Back in 2012 Eurogroup agreed a (now forgotten) deal for cutting Greek debt

A dispute between the IMF and Berlin goes back a few years over the sustainability of the Greek debt.  But when it comes to the issue of Greek debt relief, it would appear that  a lot of what was agreed  between the German finance minister and Athens has been abandoned or forgotten. That commitment for debt relief was made to a different government, one that the Germans wanted to support  without really expecting Athens  to  ever meet the targets they demanded.   Now that their targets have been met, the agreement went out of the window. 

Below, an article from Reuters dated Tue Nov 27, 2012

The IMF  clinched an  agreement on reducing Greece’s debt on Monday [Nov 26 2012] in a breakthrough to release urgently needed loans to keep the near-bankrupt economy afloat.

After 12 hours of talks at their third meeting in as many weeks, Greece’s international lenders agreed on a package of measures to reduce Greek debt by 40 billion euros, cutting it to 124 percent of gross domestic product by 2020.

In a significant new pledge, ministers committed to taking further steps to lower Greece’s debt to “significantly below 110 percent” in 2022 — the most explicit recognition so far that some write-off of loans may be necessary from 2016, the point when Greece is forecast to reach a primary budget surplus.

“When Greece has achieved, or is about to achieve, a primary surplus and fulfilled all of its conditions, we will, if need be, consider further measures for the reduction of the total debt,” German Finance Minister Wolfgang Schaeuble said.

Eurogroup Chairman Jean-Claude Juncker said ministers would formally approve the release of a major aid installment.  Greece will receive up to 43.7 billion euros in stages as it fulfills the conditions. The December installment will comprise 23.8 billion for banks and 10.6 billion in budget assistance.

They also promised to hand back 11 billion euros in profits accruing to their national central banks from European Central Bank purchases of discounted Greek government bonds in the secondary market.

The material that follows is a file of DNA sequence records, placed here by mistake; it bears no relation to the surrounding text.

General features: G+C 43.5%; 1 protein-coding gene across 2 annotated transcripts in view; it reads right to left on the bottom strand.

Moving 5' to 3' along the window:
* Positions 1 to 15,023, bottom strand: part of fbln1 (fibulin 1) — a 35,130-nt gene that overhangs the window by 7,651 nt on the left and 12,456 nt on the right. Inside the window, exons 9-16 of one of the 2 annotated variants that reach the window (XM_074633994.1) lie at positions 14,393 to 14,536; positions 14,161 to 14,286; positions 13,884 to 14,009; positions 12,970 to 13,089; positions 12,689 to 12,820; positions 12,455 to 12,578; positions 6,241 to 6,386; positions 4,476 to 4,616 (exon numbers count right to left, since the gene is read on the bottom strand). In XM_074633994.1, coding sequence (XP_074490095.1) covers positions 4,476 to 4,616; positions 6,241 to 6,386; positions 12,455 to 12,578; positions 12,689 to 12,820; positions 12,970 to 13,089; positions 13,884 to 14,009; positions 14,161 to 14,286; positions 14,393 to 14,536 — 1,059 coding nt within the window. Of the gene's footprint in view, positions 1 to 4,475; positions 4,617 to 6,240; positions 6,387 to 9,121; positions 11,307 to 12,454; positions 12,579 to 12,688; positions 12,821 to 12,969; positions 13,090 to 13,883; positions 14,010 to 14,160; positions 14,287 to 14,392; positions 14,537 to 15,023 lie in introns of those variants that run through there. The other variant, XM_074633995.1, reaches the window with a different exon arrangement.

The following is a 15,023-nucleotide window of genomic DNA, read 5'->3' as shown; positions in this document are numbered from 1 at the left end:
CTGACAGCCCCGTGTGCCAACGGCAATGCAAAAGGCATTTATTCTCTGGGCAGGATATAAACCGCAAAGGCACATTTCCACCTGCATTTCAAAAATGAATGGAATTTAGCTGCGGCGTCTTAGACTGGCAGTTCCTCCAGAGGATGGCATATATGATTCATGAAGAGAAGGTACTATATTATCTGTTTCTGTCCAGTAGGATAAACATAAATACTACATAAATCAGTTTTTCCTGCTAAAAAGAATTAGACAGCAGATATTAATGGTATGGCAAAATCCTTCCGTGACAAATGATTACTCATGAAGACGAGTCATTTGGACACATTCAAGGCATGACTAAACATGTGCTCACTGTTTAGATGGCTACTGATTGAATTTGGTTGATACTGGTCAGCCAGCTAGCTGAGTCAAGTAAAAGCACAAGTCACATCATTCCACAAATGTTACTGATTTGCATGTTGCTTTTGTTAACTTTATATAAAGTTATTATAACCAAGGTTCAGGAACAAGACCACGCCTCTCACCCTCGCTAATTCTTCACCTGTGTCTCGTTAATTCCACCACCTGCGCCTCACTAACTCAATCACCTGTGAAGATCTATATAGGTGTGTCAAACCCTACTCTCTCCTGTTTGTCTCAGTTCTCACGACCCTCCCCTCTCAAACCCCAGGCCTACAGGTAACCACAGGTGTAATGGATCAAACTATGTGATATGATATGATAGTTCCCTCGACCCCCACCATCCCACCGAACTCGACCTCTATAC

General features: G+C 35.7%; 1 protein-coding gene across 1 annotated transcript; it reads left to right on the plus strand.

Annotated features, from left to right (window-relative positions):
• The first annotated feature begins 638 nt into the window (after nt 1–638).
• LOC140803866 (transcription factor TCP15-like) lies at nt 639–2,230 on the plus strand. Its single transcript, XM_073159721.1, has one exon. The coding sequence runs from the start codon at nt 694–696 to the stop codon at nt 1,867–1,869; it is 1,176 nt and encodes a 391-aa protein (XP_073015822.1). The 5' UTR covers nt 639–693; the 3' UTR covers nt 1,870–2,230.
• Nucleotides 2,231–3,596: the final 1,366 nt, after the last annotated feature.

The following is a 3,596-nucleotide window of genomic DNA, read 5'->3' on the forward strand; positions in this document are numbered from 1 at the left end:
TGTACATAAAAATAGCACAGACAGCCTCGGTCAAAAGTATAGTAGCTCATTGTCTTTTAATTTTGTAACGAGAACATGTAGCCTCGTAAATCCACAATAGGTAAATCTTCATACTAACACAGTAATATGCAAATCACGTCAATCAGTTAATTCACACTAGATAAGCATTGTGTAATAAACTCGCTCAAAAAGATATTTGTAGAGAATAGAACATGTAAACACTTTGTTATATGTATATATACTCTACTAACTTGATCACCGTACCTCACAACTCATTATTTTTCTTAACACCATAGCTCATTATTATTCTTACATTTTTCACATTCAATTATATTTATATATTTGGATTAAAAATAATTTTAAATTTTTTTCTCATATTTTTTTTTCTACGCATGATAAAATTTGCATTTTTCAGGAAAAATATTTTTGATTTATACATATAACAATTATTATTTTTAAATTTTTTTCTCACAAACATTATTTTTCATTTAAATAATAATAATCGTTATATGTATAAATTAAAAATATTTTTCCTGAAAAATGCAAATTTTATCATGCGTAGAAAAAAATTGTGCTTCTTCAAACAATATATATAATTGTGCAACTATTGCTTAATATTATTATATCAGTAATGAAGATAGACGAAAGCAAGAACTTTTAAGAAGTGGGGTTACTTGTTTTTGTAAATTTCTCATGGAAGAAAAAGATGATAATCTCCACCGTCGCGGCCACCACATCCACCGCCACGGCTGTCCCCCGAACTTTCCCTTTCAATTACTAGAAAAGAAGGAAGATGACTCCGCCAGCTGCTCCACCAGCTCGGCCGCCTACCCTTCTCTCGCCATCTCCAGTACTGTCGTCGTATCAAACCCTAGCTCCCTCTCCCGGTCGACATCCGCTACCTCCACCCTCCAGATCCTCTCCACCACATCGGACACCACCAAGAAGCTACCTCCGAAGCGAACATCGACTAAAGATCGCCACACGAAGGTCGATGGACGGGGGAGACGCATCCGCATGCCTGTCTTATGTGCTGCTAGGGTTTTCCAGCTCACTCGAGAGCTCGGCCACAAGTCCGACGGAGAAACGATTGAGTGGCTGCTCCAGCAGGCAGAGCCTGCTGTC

European Central Bank President Mario Draghi said on leaving the talks: “I very much welcome the decisions taken by the ministers of finance. They will certainly reduce the uncertainty and strengthen confidence in Europe and in Greece.”

The Greek Prime Minister at the time Antonis Samaras welcomed the deal.

“Everything went well,” he told reporters outside his mansion at about 3 a.m. in the morning.

“Tomorrow, a new day starts for all Greeks.”

However, the biggest opposition party, Syriza, dismissed the deal and said it fell short of what was needed to make the country’s debt sustainable.

A source familiar with IMF thinking said a loan write-off once Greece has fulfilled its adjustment program would be the simplest way to make its debt viable, but other methods such as forgoing interest payments, or lending at below market rates and extending maturities could all help.

German central bank governor Jens Weidmann has suggested that Greece could “earn” a reduction in debt it owes to euro zone governments in a few years if it diligently implements all the agreed reforms. The European Commission backs that view.

An opinion poll published on Monday [26 Nov 2012] showed the Syriza party with a four-percent lead over the Conservatives who won the election in June, adding to uncertainty over the future of reforms.